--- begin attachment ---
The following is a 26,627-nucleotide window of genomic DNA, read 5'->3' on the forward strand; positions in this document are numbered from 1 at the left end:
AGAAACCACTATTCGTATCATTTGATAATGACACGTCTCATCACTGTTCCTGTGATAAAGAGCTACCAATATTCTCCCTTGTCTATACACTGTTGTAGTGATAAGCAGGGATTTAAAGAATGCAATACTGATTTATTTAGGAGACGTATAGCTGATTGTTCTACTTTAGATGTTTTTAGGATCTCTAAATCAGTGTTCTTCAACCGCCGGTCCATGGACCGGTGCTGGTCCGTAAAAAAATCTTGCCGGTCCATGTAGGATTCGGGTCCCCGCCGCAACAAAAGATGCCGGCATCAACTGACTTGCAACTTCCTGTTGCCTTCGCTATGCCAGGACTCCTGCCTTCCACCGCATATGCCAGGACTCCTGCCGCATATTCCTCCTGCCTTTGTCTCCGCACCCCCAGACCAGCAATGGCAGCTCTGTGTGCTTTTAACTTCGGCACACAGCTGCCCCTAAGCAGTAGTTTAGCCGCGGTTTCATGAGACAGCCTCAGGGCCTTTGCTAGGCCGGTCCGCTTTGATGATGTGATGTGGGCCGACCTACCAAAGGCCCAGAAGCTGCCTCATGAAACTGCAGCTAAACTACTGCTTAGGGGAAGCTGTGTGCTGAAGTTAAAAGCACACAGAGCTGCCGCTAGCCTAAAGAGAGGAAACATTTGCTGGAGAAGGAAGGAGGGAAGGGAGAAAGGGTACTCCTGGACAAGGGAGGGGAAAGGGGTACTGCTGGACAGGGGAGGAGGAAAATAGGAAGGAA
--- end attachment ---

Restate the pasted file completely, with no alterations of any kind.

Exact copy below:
The following is a 26,627-nucleotide window of genomic DNA, read 5'->3' on the forward strand; positions in this document are numbered from 1 at the left end:
AGAAACCACTATTCGTATCATTTGATAATGACACGTCTCATCACTGTTCCTGTGATAAAGAGCTACCAATATTCTCCCTTGTCTATACACTGTTGTAGTGATAAGCAGGGATTTAAAGAATGCAATACTGATTTATTTAGGAGACGTATAGCTGATTGTTCTACTTTAGATGTTTTTAGGATCTCTAAATCAGTGTTCTTCAACCGCCGGTCCATGGACCGGTGCTGGTCCGTAAAAAAATCTTGCCGGTCCATGTAGGATTCGGGTCCCCGCCGCAACAAAAGATGCCGGCATCAACTGACTTGCAACTTCCTGTTGCCTTCGCTATGCCAGGACTCCTGCCTTCCACCGCATATGCCAGGACTCCTGCCGCATATTCCTCCTGCCTTTGTCTCCGCACCCCCAGACCAGCAATGGCAGCTCTGTGTGCTTTTAACTTCGGCACACAGCTGCCCCTAAGCAGTAGTTTAGCCGCGGTTTCATGAGACAGCCTCAGGGCCTTTGCTAGGCCGGTCCGCTTTGATGATGTGATGTGGGCCGACCTACCAAAGGCCCAGAAGCTGCCTCATGAAACTGCAGCTAAACTACTGCTTAGGGGAAGCTGTGTGCTGAAGTTAAAAGCACACAGAGCTGCCGCTAGCCTAAAGAGAGGAAACATTTGCTGGAGAAGGAAGGAGGGAAGGGAGAAAGGGTACTCCTGGACAAGGGAGGGGAAAGGGGTACTGCTGGACAGGGGAGGAGGAAAATAGGAAGGAA